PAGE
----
Linked by Jordan Spencer Cunningham on Wed 11th Feb 2009 09:51 UTC
Intel Intel demoed the world's first 32-nanometer processor today, showing it off in several test desktop and laptop configurations. There aren't any hard-set specifications or benchmarks just yet, but here's the scoop on the upcoming processors, according to Intel: The 45nm desktop and laptop processors (the Clarksfield and Lynnfield) with four cores will transitionally be replaced by dual core alternative 32nm processors (the Clarkdale and Arrandale) that also have an integrated graphics processor all with the same form factor as the 45nm chips. Two exciting side-notes: The first, Intel will be investing over $8 billion into the 32nm era (alright, so not immensely exciting, but definitely interesting, especially in this economy where money isn't shouldn't be thrown around without a mighty good cause). The second bit, according to one of Intel's charts, apparently there will be a 32nm high-end desktop processor (the Gulftown) that will have six cores. The good news? Parts of the platform will be going into production in 2009 for sure. The bad news? They said "parts." Be warned: that Core i7 you have your eye on will be a thing of the past come the newer and higher-end quad-core 32nm beauties.
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RE[4]: Comment by El_Exigente
by darknexus on Thu 12th Feb 2009 16:26 UTC in reply to "RE[3]: Comment by El_Exigente"
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The eternal connumdrum of the computer geek ;) . No matter what you by, when you buy it, it doesn't stay top of the line for long--a few months, at the very most.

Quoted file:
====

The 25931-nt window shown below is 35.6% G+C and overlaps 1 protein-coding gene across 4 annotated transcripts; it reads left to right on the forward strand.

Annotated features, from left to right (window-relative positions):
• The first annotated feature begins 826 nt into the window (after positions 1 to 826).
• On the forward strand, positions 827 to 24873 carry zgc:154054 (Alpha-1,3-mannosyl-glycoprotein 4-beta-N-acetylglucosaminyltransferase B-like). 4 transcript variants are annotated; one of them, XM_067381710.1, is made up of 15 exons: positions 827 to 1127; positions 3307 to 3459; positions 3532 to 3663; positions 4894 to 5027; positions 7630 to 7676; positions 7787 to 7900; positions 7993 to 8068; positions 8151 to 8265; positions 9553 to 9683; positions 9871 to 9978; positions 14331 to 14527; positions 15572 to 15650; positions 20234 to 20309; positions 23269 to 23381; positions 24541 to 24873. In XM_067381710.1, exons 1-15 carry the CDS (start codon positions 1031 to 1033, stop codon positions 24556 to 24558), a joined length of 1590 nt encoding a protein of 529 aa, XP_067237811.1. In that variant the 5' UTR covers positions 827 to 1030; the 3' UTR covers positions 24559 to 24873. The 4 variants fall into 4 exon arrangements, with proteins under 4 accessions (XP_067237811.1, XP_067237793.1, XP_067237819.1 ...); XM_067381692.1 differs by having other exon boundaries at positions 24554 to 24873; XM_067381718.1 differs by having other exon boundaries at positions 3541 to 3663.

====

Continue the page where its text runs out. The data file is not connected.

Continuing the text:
Personally, I'm a bit more evaluating, I don't want the latest and greatest for its own sake on every machine. On, say, an audio editing or dvd encoding machine then yes, it is very good to have the latest, as those tasks can tax almost any single PC to its limit. Do I want a Core i7 for just a standard desktop though? Where it'll mostly be used for browsing, wordprocessing, and maybe playing a movies--your standard desktop, in other words? Well yes, I want it ;) , but it's hardly necessary by any stretch, especially if you don't insist on running a ridiculously huge os like Vista. Heck, even a dual core is fine for that resource hog of an os.
Seriously, if you get a Core I7 now, it may not be top of the line soon, but it'll still be a good number of years until you need to upgrade it. If you insist on waiting for the absolute latest technology, I'm afraid you'd never have a computer at all.
I can't help but wonder, exactly how much faster or more powerful do we really need to go as far as the CPU? For most tasks it's other devices in the computer that are the bottleneck, the hard disk being a big one, for example. No matter how fast your processor is, it's going to be limited by how fast you can get data in and out of it, and the same applies for any bit of hardware. Sata 3.0, for instance, isn't going to matter one bit if your hard disk can't keep up with the data transfer rate, it will max out at whatever the hd, or array of hds, can manage.

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